Just in the last 25 years or so, our industry has come a remarkably long way. Financial pressures forced applications to run coincident with siblings they might not have anything to do with, but which they could bring crumbling to their knees. Virtualization allowed us to separate resources and enabled developers to think about their application architectures very differently, leading to unprecedented innovation speed. Lighter weight resource isolation techniques make even more rapid innovations possible through containers and microservices. On the horizon, FaaS technologies show potential to push the envelope even further.

    Speed and the ability to adapt to this ever-changing landscape rule the day, and that will be true for a long time to come.

    This blog originally appeared on Cloud Computing Magazine.

  2. Top 7 Myths About Moving to the Cloud

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    If you make your living by selling computer hardware, you’ve probably noticed that the world has changed. It used to be that the people who managed IT hardware in a big company—your buyer—had all the purchasing power, and their constituents in the line-of-business teams had no place else to get IT services. You’d fill up your quota showing up with a newer version of the same hardware you sold the same people three to five years ago and everybody was happy.

    Then AWS happened in 2006. Salesforce.com already happened in 1999. Lots of other IaaS and SaaS vendors started springing up all over the place, and all of a sudden, those constituents your IT buyer had a monopoly on had another place to go for IT services—places that enabled them to move faster—and the three to five-year hardware refresh cycle started to suffer.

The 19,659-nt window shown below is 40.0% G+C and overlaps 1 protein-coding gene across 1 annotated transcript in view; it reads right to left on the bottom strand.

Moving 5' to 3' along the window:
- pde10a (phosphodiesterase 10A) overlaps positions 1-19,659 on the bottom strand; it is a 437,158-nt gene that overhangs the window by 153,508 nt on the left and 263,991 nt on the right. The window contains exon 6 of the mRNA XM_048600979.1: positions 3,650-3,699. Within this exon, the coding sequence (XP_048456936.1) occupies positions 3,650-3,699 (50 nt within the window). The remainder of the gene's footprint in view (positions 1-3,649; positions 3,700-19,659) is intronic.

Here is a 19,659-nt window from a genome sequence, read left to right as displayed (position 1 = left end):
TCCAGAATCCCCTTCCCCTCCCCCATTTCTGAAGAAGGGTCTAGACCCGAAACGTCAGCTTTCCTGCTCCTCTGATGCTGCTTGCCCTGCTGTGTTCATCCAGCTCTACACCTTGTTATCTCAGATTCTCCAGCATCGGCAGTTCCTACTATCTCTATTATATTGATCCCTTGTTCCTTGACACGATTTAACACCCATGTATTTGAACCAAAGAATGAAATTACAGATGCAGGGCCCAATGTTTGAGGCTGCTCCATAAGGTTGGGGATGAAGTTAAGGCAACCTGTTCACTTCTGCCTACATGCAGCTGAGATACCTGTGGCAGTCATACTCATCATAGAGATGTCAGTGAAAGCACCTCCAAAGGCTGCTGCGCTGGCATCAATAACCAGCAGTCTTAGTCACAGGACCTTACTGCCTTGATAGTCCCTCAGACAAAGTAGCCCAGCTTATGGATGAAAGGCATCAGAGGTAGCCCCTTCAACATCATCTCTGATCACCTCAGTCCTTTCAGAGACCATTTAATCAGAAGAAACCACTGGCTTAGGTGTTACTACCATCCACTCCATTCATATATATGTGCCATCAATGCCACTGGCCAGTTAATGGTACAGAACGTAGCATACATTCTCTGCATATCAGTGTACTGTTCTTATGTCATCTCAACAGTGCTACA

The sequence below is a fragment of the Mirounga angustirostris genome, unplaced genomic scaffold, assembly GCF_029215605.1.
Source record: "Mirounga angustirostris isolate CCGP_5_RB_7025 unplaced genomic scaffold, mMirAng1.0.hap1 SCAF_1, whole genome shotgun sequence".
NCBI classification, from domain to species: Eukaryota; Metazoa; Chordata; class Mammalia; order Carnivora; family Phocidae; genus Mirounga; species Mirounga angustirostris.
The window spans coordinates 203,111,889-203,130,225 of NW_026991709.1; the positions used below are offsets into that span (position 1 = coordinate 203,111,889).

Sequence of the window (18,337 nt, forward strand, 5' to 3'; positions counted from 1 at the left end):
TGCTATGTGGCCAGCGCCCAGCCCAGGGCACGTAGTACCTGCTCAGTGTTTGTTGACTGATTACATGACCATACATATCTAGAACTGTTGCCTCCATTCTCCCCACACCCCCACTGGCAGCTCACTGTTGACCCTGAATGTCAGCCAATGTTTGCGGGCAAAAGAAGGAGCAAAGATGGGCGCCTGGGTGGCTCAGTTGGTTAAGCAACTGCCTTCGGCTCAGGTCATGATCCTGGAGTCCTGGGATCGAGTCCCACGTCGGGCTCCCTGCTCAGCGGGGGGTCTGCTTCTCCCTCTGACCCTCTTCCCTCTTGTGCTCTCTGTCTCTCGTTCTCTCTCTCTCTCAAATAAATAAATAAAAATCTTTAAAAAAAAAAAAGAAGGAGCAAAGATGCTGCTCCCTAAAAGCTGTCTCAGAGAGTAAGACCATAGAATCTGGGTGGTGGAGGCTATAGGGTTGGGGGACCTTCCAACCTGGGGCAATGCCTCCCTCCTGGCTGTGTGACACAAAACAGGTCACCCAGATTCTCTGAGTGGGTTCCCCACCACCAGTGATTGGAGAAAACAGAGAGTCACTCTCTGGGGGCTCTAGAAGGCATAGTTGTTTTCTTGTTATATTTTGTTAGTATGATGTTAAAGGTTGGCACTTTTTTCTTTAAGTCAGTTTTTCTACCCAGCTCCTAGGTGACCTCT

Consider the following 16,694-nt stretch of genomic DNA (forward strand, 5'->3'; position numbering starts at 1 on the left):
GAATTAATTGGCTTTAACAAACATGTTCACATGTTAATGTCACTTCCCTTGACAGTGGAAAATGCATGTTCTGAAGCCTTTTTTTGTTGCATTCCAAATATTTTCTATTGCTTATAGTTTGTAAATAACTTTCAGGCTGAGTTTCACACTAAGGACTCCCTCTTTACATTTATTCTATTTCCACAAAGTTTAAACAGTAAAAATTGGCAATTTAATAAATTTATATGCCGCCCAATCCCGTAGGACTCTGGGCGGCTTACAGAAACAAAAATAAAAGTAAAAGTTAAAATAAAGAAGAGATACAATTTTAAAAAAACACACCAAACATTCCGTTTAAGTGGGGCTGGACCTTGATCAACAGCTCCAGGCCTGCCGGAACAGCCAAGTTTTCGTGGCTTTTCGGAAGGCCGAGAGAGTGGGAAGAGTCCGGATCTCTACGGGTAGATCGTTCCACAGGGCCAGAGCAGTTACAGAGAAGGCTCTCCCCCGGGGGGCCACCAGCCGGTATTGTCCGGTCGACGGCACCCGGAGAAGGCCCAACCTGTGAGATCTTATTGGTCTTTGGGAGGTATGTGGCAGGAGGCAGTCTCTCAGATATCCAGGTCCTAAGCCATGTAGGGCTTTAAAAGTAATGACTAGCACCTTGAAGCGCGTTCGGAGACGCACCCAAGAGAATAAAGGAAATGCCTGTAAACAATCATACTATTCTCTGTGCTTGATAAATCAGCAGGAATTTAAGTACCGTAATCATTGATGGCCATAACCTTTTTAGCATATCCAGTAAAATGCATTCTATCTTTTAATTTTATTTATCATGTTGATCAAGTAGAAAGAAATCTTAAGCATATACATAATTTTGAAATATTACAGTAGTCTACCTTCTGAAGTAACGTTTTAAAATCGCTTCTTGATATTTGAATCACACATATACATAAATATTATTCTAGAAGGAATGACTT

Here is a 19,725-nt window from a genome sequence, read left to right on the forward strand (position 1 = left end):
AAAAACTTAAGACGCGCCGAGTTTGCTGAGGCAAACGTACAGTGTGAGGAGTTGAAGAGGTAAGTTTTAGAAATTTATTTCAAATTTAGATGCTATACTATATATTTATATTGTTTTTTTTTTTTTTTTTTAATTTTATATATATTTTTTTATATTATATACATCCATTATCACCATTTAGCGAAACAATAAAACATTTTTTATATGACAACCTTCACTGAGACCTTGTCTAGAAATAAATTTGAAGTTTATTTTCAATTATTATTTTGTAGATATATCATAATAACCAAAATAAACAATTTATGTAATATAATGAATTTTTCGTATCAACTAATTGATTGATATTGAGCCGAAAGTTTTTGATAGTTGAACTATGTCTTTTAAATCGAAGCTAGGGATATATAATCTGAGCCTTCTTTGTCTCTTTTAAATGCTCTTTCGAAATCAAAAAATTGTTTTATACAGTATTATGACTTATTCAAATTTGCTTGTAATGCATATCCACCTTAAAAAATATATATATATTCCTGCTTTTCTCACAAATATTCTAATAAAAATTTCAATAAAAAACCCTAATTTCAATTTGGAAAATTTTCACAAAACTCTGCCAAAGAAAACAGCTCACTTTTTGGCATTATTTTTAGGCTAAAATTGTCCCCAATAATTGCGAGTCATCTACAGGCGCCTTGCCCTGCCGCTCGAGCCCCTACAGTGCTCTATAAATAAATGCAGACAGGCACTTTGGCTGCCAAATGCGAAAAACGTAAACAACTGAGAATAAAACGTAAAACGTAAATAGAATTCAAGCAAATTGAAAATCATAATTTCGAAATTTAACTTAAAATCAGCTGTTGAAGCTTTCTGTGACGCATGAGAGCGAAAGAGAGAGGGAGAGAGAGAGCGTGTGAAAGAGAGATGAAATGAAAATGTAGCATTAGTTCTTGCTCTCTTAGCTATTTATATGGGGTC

But selling is still selling, and there are a lot of myths out there about why someone like you can’t sell cloud. Let’s debunk a few of them now.

    Myth #1: My customers aren’t moving to cloud.

    If your IT buyer customers haven’t seen decreased budgets for on-premises hardware, consider yourself lucky. In their cloud research survey issued last November, IDG Enterprise reported, “Cloud technology is becoming a stable to organization’s infrastructure as 70% have at least one application in the cloud. This is not the end, as 56% of organizations are still identifying IT operations that are candidates for cloud hosting.” If your IT buyer isn’t at least considering spending on cloud, it’s almost guaranteed that there is Shadow IT going on in their line-of-business teams.

    Myth #2: I don’t see any Shadow IT.

    Hence, the “Shadow” part. As far back as May of 2015, a Brocade survey of 200 CIOs found that over 80 percent had seen some unauthorized provisioning of cloud services. This doesn’t happen because line-of-business teams are evil. It happens because they have a need for speed and IT is great at efficiency and security but typically lousy at doing things quickly.

    Myth #3: My customer workloads have steady demand.

    While it is true that the cloud consumption model works best with varying demand, when you zoom in on almost any workload and examine utilization on nights and weekends, there is almost always a case to be made that any particular workload is variable.

    Myth #4: Only new workloads run in cloud.

    Any new technology takes on a familiar pattern where organizations try less risky, new projects that don’t necessarily impact the bottom line so they have a safe way to experiment. Cloud computing has been no different, but the tide has started to shift to legacy workloads. This past November, ZK Research compared cloud adoption to virtualization adoption by pointing out, “The initial wave of adoption then was about companies trying new things, not mission-critical workloads. Once organizations trusted the technology, major apps migrated. Today, virtualization is a no brainer because it’s a known technology with well-defined best practices. Cloud computing is going through the same trend today. ”